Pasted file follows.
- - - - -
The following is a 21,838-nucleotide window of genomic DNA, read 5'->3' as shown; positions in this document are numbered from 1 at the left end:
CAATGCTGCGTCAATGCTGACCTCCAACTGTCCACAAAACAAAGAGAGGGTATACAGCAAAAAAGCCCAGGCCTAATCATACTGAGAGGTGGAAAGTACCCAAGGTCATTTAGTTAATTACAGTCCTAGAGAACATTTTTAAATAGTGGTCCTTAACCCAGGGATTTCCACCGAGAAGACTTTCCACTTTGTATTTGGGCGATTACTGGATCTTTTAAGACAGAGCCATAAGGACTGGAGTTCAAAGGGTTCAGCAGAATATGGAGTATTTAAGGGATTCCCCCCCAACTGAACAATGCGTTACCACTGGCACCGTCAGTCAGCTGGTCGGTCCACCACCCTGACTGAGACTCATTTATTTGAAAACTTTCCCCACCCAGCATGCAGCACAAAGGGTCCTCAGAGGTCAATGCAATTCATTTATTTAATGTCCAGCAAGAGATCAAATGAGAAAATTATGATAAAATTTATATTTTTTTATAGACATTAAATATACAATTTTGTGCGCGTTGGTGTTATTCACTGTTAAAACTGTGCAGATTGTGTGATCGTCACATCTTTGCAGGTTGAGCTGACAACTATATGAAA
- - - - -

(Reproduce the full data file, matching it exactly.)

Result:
The following is a 21,838-nucleotide window of genomic DNA, read 5'->3' as shown; positions in this document are numbered from 1 at the left end:
CAATGCTGCGTCAATGCTGACCTCCAACTGTCCACAAAACAAAGAGAGGGTATACAGCAAAAAAGCCCAGGCCTAATCATACTGAGAGGTGGAAAGTACCCAAGGTCATTTAGTTAATTACAGTCCTAGAGAACATTTTTAAATAGTGGTCCTTAACCCAGGGATTTCCACCGAGAAGACTTTCCACTTTGTATTTGGGCGATTACTGGATCTTTTAAGACAGAGCCATAAGGACTGGAGTTCAAAGGGTTCAGCAGAATATGGAGTATTTAAGGGATTCCCCCCCAACTGAACAATGCGTTACCACTGGCACCGTCAGTCAGCTGGTCGGTCCACCACCCTGACTGAGACTCATTTATTTGAAAACTTTCCCCACCCAGCATGCAGCACAAAGGGTCCTCAGAGGTCAATGCAATTCATTTATTTAATGTCCAGCAAGAGATCAAATGAGAAAATTATGATAAAATTTATATTTTTTTATAGACATTAAATATACAATTTTGTGCGCGTTGGTGTTATTCACTGTTAAAACTGTGCAGATTGTGTGATCGTCACATCTTTGCAGGTTGAGCTGACAACTATATGAAA